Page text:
The A-League called on fans to “power the game” this season, and we’ve certainly seen the power of football and Twitter play out in Australia as a result.
It seems as if nowhere else have fans had such exclusive access to the game. Players, clubs and the league all worked to ensure fans felt part of the inner sanctum and never missed a thing, and in doing saw big numbers like these that follow. During the #ALeagueFinals alone, we saw a 165% increase in the number of Tweets sent compared to last season.
To the victor goes the spoils, with the Brisbane Roar using Twitter to celebrate with their loyal fans:
The President of FIFA, Sepp Blatter, even took to Twitter to tweet his congratulations:
No surprises when it comes to the most tweeted game. The #ALeagueGF was a cracking contest and went into extra time before a winner could be found. Both the Melbourne and Sydney derbies also generated huge amount of interest and Tweets. Here are the top six most mentioned matches from the season:
While fans flocked to Twitter throughout the season, the official A-League account used Vine videos extremely well during the #ALeagueFinals. Through the @VineApp, they delivered 6-second videos embedded directly into Twitter users’ timelines. Here are a few of our favourites:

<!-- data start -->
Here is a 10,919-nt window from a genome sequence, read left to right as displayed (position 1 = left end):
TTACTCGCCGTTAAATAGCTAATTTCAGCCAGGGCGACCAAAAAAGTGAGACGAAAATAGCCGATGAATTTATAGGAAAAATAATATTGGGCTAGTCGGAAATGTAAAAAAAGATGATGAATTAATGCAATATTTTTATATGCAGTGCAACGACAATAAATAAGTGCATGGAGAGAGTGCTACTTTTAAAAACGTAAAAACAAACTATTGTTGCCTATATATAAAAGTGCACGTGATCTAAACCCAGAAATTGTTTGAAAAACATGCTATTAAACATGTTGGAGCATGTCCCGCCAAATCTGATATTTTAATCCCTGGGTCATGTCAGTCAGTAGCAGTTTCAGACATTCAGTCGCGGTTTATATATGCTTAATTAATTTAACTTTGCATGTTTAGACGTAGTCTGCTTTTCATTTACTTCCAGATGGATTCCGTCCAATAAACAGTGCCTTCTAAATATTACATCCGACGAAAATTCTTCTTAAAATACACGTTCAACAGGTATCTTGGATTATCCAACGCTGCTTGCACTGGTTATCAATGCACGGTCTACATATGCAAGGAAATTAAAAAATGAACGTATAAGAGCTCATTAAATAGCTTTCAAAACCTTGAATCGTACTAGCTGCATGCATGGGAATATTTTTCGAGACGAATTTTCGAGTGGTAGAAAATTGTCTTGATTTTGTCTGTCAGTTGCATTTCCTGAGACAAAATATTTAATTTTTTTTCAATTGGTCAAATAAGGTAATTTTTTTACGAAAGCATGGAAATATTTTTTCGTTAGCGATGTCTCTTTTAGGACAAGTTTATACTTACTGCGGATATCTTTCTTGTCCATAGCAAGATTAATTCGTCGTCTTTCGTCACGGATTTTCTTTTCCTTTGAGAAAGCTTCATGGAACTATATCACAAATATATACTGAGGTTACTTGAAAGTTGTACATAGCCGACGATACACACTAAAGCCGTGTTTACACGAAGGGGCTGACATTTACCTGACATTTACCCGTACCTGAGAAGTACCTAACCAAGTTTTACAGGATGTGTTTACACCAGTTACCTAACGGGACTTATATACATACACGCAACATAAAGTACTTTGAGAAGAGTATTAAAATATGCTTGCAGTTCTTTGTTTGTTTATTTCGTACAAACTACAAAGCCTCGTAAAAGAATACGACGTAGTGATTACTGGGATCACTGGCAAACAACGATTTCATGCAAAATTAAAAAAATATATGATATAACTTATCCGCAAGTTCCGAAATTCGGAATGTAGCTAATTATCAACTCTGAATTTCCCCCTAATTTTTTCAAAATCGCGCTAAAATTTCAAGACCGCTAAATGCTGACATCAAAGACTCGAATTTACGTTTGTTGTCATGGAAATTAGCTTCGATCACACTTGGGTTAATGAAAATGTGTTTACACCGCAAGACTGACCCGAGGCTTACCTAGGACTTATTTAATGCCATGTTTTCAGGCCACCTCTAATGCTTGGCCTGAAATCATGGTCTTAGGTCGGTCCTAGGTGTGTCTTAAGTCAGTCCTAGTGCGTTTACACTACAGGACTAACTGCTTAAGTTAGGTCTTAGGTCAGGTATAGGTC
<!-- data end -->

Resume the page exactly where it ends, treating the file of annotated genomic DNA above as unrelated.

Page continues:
One of the unique things about Twitter is the ability for athletes to easily connect with fans, while providing an insight into the life of a professional football player. Hundreds of A-League players are on Twitter, and here are the best of their Tweets from the 2013/14 season:
The 2013/14 A-League season saw each of the 10 clubs use Twitter to tell stories, engage with fans and deliver unique content in real-time. Fans love their teams, and clubs ensured fans heard it first on Twitter, felt connected with the club and became members of the inner sanctum.
As the A-League season comes to an end:
It only gets more exciting for football fans in Australia as the Socceroos head to Brazil for the World Cup.
The #WorldCup will be the biggest event in the world this year and if you can’t be in Brazil in person, Twitter is undoubtedly the next best experience. In fact, we’ve seen more Tweets over the last 90 days than during the entire 2010 tournament.